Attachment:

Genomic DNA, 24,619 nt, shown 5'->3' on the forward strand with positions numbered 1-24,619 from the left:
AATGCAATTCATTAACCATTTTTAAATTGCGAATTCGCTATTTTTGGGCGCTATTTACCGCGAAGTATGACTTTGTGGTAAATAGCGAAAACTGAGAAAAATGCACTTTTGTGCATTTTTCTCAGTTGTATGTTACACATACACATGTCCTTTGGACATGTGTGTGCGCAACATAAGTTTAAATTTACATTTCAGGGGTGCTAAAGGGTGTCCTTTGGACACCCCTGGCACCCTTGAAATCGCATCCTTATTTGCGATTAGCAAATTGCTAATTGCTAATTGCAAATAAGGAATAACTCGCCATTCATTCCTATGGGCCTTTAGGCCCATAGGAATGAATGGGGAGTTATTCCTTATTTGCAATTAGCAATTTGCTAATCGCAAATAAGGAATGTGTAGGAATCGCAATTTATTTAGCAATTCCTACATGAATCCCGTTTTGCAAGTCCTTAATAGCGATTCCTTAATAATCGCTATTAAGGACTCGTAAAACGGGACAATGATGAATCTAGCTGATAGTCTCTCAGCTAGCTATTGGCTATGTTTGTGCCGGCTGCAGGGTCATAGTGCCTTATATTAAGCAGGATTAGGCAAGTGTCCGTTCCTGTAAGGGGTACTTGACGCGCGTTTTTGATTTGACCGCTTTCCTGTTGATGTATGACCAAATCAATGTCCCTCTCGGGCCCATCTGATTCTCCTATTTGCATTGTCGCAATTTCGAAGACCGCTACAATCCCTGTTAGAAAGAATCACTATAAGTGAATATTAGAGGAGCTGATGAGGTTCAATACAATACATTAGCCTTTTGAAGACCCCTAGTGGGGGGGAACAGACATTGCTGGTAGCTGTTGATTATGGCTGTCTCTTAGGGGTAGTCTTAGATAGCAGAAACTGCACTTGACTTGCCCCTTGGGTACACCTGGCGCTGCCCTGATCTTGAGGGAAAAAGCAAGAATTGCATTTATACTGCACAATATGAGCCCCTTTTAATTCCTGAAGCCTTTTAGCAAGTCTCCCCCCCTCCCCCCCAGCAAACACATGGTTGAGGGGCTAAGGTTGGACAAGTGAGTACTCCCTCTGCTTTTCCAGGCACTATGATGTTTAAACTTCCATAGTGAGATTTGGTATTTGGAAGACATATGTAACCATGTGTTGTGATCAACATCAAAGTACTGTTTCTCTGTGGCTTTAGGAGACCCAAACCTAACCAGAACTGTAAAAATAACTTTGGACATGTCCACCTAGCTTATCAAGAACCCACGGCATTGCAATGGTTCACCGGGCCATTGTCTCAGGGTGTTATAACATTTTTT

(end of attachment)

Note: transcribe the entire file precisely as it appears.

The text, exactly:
Genomic DNA, 24,619 nt, shown 5'->3' on the forward strand with positions numbered 1-24,619 from the left:
AATGCAATTCATTAACCATTTTTAAATTGCGAATTCGCTATTTTTGGGCGCTATTTACCGCGAAGTATGACTTTGTGGTAAATAGCGAAAACTGAGAAAAATGCACTTTTGTGCATTTTTCTCAGTTGTATGTTACACATACACATGTCCTTTGGACATGTGTGTGCGCAACATAAGTTTAAATTTACATTTCAGGGGTGCTAAAGGGTGTCCTTTGGACACCCCTGGCACCCTTGAAATCGCATCCTTATTTGCGATTAGCAAATTGCTAATTGCTAATTGCAAATAAGGAATAACTCGCCATTCATTCCTATGGGCCTTTAGGCCCATAGGAATGAATGGGGAGTTATTCCTTATTTGCAATTAGCAATTTGCTAATCGCAAATAAGGAATGTGTAGGAATCGCAATTTATTTAGCAATTCCTACATGAATCCCGTTTTGCAAGTCCTTAATAGCGATTCCTTAATAATCGCTATTAAGGACTCGTAAAACGGGACAATGATGAATCTAGCTGATAGTCTCTCAGCTAGCTATTGGCTATGTTTGTGCCGGCTGCAGGGTCATAGTGCCTTATATTAAGCAGGATTAGGCAAGTGTCCGTTCCTGTAAGGGGTACTTGACGCGCGTTTTTGATTTGACCGCTTTCCTGTTGATGTATGACCAAATCAATGTCCCTCTCGGGCCCATCTGATTCTCCTATTTGCATTGTCGCAATTTCGAAGACCGCTACAATCCCTGTTAGAAAGAATCACTATAAGTGAATATTAGAGGAGCTGATGAGGTTCAATACAATACATTAGCCTTTTGAAGACCCCTAGTGGGGGGGAACAGACATTGCTGGTAGCTGTTGATTATGGCTGTCTCTTAGGGGTAGTCTTAGATAGCAGAAACTGCACTTGACTTGCCCCTTGGGTACACCTGGCGCTGCCCTGATCTTGAGGGAAAAAGCAAGAATTGCATTTATACTGCACAATATGAGCCCCTTTTAATTCCTGAAGCCTTTTAGCAAGTCTCCCCCCCTCCCCCCCAGCAAACACATGGTTGAGGGGCTAAGGTTGGACAAGTGAGTACTCCCTCTGCTTTTCCAGGCACTATGATGTTTAAACTTCCATAGTGAGATTTGGTATTTGGAAGACATATGTAACCATGTGTTGTGATCAACATCAAAGTACTGTTTCTCTGTGGCTTTAGGAGACCCAAACCTAACCAGAACTGTAAAAATAACTTTGGACATGTCCACCTAGCTTATCAAGAACCCACGGCATTGCAATGGTTCACCGGGCCATTGTCTCAGGGTGTTATAACATTTTTT